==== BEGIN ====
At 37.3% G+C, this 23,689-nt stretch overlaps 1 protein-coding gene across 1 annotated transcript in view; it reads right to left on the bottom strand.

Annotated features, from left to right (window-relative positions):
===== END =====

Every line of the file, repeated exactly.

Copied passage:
At 37.3% G+C, this 23,689-nt stretch overlaps 1 protein-coding gene across 1 annotated transcript in view; it reads right to left on the bottom strand.

Annotated features, from left to right (window-relative positions):